Zugsalbe is usually made from shale oil and contains ammonium bituminosulphate: an antibacterial, anti-inflammatory and circulation-enhancing active ingredient. But what is even more important: It accelerates the healing process by literally “pulling” the focus of inflammation to the surface of the skin, allowing the pus to drain more easily. Zugsalbe should therefore be used primarily to treat mild inflammation (such as pimples under the skin and ingrown hairs), but also for purulent abscesses – with the latter, however, you must pay attention to a few important points. What these are and how to use the ointment correctly is summarized in more detail below.

Regardless of which ointment you choose – the effect is always the same. A widespread classic is Ichtholan: It softens the skin and makes it permeable so that the pus can drain off. At the same time, it has an anti-inflammatory and antibacterial effect on the infection. In other words, not only the focus of inflammation is combated by the treatment, but also the spread of the germs contained therein. In addition, the pulling ointment also has a pain-relieving function and reduces itching. And that’s not all: Ichtholan stimulates blood circulation to speed up the healing process. The same applies to other manufacturers such as Winthrop or Infectopharm, who use the same active ingredient (ammonium bituminosulfonate) in their ointment. They all offer their products in two different strengths: 20 percent and 50 percent.




20 percent or 50 percent


20 percent or 50 percent


20 percent or 50 percent

Depending on how far advanced the inflammation is and how deep it is under the skin, a lighter or stronger dosage of the ointment is recommended.

Mild inflammations such as underground pimples, ingrown hairs and also razor bumps can be treated with a pulling ointment – ​​or smaller injuries under the skin such as splinters. In the initial phase, a 20 percent ointment is sufficient, but if the infection is more severe, it is better to use a higher concentration of active ingredient. The best way to use it is as follows:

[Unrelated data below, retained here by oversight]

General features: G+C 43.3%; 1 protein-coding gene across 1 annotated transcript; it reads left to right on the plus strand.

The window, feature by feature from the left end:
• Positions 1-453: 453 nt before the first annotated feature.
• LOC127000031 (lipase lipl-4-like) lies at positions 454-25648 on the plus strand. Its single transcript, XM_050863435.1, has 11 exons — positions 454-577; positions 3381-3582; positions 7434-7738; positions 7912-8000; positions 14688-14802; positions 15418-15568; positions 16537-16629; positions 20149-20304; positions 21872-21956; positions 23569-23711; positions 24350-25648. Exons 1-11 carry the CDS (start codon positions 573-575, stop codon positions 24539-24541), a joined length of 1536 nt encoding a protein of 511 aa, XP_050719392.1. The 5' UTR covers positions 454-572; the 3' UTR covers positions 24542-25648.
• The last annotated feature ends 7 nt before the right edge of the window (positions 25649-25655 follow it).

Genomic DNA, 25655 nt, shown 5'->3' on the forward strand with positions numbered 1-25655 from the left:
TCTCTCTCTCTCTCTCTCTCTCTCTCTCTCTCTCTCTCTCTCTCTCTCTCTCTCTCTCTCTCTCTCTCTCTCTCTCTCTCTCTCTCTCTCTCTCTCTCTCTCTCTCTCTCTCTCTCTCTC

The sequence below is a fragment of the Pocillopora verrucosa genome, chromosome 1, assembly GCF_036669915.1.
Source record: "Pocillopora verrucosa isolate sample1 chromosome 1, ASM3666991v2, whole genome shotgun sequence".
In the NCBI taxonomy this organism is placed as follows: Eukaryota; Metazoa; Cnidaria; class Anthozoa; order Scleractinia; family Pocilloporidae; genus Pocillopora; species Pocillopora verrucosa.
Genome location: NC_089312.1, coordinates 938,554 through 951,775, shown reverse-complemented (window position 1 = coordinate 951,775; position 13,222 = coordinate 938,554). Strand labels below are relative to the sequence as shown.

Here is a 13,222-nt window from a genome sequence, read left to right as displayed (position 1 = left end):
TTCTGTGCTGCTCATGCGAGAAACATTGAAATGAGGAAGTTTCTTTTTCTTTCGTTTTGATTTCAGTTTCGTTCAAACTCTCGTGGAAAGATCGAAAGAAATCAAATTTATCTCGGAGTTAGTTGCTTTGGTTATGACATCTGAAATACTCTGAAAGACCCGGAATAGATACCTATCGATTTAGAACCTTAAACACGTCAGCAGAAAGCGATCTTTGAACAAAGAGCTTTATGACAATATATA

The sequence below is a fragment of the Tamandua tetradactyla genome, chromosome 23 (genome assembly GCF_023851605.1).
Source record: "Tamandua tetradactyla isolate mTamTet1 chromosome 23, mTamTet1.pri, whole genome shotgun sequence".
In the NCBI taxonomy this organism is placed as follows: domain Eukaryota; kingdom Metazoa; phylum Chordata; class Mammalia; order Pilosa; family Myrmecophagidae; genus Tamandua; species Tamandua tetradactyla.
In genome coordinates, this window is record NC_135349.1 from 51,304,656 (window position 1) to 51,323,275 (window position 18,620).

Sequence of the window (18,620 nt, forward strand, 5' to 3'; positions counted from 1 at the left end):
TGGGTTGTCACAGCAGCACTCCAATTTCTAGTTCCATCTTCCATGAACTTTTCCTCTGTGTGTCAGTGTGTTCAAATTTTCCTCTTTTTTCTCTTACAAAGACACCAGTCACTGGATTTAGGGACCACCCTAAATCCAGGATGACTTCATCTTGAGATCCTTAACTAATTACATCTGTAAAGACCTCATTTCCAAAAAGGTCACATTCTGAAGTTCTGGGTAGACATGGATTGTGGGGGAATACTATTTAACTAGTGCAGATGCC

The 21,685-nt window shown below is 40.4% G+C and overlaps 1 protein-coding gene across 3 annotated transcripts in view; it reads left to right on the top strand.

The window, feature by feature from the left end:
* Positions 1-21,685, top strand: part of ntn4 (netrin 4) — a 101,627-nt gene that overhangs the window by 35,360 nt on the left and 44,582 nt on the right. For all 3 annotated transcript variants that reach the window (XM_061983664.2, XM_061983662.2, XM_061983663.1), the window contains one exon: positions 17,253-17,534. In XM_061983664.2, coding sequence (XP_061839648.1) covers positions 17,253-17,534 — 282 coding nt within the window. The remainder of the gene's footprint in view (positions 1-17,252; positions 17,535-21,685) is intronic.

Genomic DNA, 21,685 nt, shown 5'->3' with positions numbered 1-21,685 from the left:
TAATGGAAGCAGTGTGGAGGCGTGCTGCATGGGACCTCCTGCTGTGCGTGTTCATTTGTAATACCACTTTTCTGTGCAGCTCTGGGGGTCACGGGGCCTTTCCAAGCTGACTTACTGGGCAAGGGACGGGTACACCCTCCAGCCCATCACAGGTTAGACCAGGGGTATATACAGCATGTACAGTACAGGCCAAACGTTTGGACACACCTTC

Apply the black ointment thinly and selectively to the inflamed area with a cotton swab.

Put a large band-aid over the wound to keep the ointment from contaminating your clothes or bedding.

Wash your hands after and before each treatment so that you do not transfer any new germs to the wound.

Change the bandage daily and wash off the remnants of the traction ointment with warm water before using new ones.

Repeat this process several times as it can take three to five days for the pus to surface.

Important: The Zugsalbe should never come into contact with your mucous membranes or your eyes.

In principle, Zugsalbe is also suitable for the treatment of abscesses. This is a collection of pus under the skin around which a capsule-like membrane forms to protect the body from infection. Abscesses of pus can form anywhere: under the armpits, in the genital area or on the buttocks. Therefore, they are very uncomfortable, painful – and dangerous if left untreated and result in blood poisoning. Therefore, it is advisable to consult a doctor without fail if:

If, on the other hand, the abscess is still in the early stages, you can treat it with a pulling ointment as described above so that the pus can drain faster.

Normally, the use of Zugsalbe is completely harmless – but it can happen that some people have an allergic reaction to it: If your skin starts to burn or itch after the treatment, you should wash the ointment off immediately with warm water. If you are pregnant or breastfeeding, it is not recommended to use it. If in doubt, you can also ask your doctor for advice beforehand. Otherwise no side effects of Zugsalben are known.

Note: This article contains general information and cannot replace a doctor’s visit.

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